Hi stranger! Signing up for MypetMD is easy, free and puts the most relevant content at your fingertips.

Get Instant Access To

  • 24/7 alerts for pet-related recalls

  • Your own library of articles, blogs, and favorite pet names

  • Tools designed to keep your pets happy and healthy



or Connect with Facebook

By joining petMD, you agree to the Privacy Policy.

Why Does My Dog Roll in Grass?

 

Ever notice a dog rolling in grass and ask yourself, WHY? Much like when answering "why do dogs eat grass," most experts believe there are several possible reasons as to why dogs engage in this activity.

 

Inherited from Wolves

 

One theory is that the need to roll in grass (or anything that has a strong smell, for that matter) is inherited from dogs’ wolf-like ancestors. "When a wolf encounters a novel odor, it first sniffs and then rolls in it, getting the scent on its body, especially around the face and neck," says Pat Goodmann, research associate and curator of Wolf Park in Indiana. "Upon its return, the pack greets it and during the greeting investigates the scent thoroughly. At Wolf Park, we've observed several instances where one or more pack members has then followed the scent directly back to its origin."

 

Perhaps, then, your dog is rolling in the grass because he smells something interesting and wants to bring home a sample so that you can check it out, too.

 

Getting Rid of Unwanted Smells

 

Does this sound familiar? After giving your dog a bath, he or she immediately darts for the door and looks for something to roll around in (often grass or the dirtiest spot outside). Just because you think something smells wonderful doesn't mean your dog will agree. “In fact, the canine nose is so much more sensitive than ours that what smells good to us can be overpowering and irritating to a dog,” says Dr. Jennifer Coates, author and veterinary advisor with petMD. Maybe your dog is trying to get rid of some of that post-grooming, heavily-perfumed smell when he rolls in the grass after a bath.

 

Every dog is different, so try out various grooming products until you find a scent that you can both appreciate or settle on an odorless shampoo and no doggy-perfume. If that doesn’t work, keep your dog away from the grass until he’s dry since he may be rolling in the grass to rub off the residual water from his bath. 

 

Alleviating a Bad Itch

 

Your dog's need to roll in the grass may also be an indication of a health issue that is causing itching. Common problems include skin allergies, external parasites (fleas, ticks, mites, etc.), and skin infections. As Dr. Coates puts it, “Dogs can scratch most places on their body with their paws or teeth, but their back is a hard place to reach.” Rolling in the grass could be the equivalent of giving themselves a good back scratch.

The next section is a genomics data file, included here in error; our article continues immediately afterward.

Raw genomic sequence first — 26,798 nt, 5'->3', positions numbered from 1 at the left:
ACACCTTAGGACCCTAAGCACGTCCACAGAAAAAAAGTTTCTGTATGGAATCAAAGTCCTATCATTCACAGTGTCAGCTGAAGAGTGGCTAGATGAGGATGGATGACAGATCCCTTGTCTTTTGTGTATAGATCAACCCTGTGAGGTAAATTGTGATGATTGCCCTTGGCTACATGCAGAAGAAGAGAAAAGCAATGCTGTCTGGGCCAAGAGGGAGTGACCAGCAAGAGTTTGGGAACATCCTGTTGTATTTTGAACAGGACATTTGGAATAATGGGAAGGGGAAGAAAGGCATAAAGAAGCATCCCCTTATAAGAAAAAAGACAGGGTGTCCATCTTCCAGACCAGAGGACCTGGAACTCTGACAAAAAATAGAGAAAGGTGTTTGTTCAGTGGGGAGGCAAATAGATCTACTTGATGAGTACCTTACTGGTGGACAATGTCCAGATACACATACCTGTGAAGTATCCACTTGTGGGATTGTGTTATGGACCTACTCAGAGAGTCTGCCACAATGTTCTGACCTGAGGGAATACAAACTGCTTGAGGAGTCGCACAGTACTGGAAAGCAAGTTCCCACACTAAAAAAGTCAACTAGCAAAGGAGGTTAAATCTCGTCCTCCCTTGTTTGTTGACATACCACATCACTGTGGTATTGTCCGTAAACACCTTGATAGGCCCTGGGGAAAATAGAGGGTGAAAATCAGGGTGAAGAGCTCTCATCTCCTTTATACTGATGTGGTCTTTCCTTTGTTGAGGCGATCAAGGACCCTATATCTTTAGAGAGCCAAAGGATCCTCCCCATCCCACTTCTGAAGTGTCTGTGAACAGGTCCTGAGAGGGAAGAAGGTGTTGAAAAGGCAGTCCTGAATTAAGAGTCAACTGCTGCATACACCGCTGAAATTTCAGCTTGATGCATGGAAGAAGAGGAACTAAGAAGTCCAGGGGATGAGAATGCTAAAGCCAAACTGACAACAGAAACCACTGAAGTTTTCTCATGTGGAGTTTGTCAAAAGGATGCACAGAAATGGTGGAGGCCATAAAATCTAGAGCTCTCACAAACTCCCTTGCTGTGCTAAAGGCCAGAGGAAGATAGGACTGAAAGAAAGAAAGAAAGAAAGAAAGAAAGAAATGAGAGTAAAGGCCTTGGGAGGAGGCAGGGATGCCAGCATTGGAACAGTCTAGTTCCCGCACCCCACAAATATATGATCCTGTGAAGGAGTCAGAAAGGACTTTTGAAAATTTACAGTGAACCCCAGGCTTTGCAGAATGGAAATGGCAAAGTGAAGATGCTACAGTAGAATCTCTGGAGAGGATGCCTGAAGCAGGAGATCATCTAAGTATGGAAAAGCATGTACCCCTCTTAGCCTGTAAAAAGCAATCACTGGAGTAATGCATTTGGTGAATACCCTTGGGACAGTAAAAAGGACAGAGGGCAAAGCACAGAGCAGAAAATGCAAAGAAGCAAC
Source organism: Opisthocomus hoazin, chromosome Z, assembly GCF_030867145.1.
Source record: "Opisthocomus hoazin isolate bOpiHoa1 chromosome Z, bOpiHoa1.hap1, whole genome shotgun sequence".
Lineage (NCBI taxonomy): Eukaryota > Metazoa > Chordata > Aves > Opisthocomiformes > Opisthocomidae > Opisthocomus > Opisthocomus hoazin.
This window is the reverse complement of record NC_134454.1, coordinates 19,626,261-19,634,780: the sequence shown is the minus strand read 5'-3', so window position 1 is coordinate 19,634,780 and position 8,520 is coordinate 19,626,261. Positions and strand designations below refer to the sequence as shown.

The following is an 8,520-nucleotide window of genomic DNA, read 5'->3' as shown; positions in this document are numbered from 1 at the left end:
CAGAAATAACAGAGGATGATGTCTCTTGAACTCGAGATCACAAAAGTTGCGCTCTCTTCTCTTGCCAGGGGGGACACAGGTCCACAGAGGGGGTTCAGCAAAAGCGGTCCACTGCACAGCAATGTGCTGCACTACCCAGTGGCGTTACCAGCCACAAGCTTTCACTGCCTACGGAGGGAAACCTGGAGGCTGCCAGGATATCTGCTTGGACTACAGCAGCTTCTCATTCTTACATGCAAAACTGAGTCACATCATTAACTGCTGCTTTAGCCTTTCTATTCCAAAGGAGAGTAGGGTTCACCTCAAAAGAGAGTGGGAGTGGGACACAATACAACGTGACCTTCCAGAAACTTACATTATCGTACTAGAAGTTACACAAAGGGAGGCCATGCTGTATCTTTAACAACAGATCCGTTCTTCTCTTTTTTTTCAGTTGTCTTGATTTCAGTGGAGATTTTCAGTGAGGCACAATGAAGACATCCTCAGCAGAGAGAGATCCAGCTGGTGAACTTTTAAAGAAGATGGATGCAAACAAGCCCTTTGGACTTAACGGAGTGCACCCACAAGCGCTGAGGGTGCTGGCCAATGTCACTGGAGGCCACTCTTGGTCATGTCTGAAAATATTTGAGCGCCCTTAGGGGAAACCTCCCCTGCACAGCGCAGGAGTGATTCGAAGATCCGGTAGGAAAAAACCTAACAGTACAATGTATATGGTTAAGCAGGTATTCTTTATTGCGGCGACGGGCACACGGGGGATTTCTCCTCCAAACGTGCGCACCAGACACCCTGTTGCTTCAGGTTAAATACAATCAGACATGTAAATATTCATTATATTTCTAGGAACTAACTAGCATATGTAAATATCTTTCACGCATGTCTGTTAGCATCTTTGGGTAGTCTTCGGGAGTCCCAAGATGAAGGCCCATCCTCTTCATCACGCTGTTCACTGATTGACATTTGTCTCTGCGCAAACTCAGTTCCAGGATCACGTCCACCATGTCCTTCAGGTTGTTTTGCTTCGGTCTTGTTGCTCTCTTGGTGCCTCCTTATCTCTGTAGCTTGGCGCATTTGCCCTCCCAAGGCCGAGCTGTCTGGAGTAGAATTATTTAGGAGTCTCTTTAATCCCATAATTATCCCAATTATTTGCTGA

If your dog seems to be itchier than normal, have him examined by a veterinarian to identify the underlying cause, and, if you haven't already done so, put your dog on an effective flea and tick preventive regimen.

 

Obsessive Behavior

 

A constant need to roll in the grass could also be a sign of an obessive compulsive disorder. Coates defines an obsessive compulsive disorder as a “normal behavior that is done with such frequency or intensity as to become a problem.”

 

The solution? "Keep your eyes open for things that excite your dog's nose, and before Rover's rolling in ecstasy, call him back to your side," says Dr. Sofia Yin, veterinarian and animal behaviorist. "Then keep him engaged in fun games and rewards around you so that he forgets the potential stinky fun elsewhere. While the training time for a good recall makes this solution sound tedious, the time saved on needless baths makes the effort easily worthwhile."

 

Is Rolling in the Grass Dangerous?

 

It's not the rolling that is dangerous; it's all the stuff that may be lurking in the grass (or even the grass itself) which could pose a risk. Some lawns are treated with fertilizers, pesticides, and herbicides that may be poisonous for dogs. Portions of grass plants—particularly the sharp awns (seed-heads) found on some tall grasses—can be inhaled, lodge under an eyelid, or sometimes even penetrate intact skin. Fleas and ticks, other critters that may sting or bite, and disease-causing bacteria, viruses, parasites, and other potential pathogens can also hide in the grass.

 

Of course, we’re not recommending that you keep your dog out of the grass completely. Just use your judgment to determine where and when a good roll in the grass is appropriate and do your best to prevent the behavior when it is not. Also, be sure that your dog is on an effective flea and tick preventative and that he is up to date on his vaccines. Finally, if you sense that something is wrong with your pet, don't delay. Bring him to a veterinarian immediately. 

 

 

Related Video:

 

 

 

Image: Annette Shaff / via Shutterstock

 

Around the Web